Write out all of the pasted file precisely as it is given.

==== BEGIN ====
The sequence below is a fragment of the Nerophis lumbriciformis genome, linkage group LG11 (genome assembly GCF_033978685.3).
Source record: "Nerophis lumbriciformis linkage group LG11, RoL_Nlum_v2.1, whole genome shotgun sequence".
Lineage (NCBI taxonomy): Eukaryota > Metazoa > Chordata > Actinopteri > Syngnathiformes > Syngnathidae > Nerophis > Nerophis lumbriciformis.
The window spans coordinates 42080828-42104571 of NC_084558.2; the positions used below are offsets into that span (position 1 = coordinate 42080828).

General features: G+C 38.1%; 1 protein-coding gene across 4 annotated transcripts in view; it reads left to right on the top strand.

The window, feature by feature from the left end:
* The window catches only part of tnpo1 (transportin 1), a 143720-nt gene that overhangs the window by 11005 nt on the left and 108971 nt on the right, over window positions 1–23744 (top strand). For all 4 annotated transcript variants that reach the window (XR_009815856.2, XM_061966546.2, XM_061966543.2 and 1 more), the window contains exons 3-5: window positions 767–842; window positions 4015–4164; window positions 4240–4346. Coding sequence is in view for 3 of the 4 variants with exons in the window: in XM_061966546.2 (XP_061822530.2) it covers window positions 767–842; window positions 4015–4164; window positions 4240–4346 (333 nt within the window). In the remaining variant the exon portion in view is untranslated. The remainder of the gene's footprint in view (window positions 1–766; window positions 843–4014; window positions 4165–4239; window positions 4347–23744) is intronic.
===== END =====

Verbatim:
The sequence below is a fragment of the Nerophis lumbriciformis genome, linkage group LG11 (genome assembly GCF_033978685.3).
Source record: "Nerophis lumbriciformis linkage group LG11, RoL_Nlum_v2.1, whole genome shotgun sequence".
Lineage (NCBI taxonomy): Eukaryota > Metazoa > Chordata > Actinopteri > Syngnathiformes > Syngnathidae > Nerophis > Nerophis lumbriciformis.
The window spans coordinates 42080828-42104571 of NC_084558.2; the positions used below are offsets into that span (position 1 = coordinate 42080828).

General features: G+C 38.1%; 1 protein-coding gene across 4 annotated transcripts in view; it reads left to right on the top strand.

The window, feature by feature from the left end:
* The window catches only part of tnpo1 (transportin 1), a 143720-nt gene that overhangs the window by 11005 nt on the left and 108971 nt on the right, over window positions 1–23744 (top strand). For all 4 annotated transcript variants that reach the window (XR_009815856.2, XM_061966546.2, XM_061966543.2 and 1 more), the window contains exons 3-5: window positions 767–842; window positions 4015–4164; window positions 4240–4346. Coding sequence is in view for 3 of the 4 variants with exons in the window: in XM_061966546.2 (XP_061822530.2) it covers window positions 767–842; window positions 4015–4164; window positions 4240–4346 (333 nt within the window). In the remaining variant the exon portion in view is untranslated. The remainder of the gene's footprint in view (window positions 1–766; window positions 843–4014; window positions 4165–4239; window positions 4347–23744) is intronic.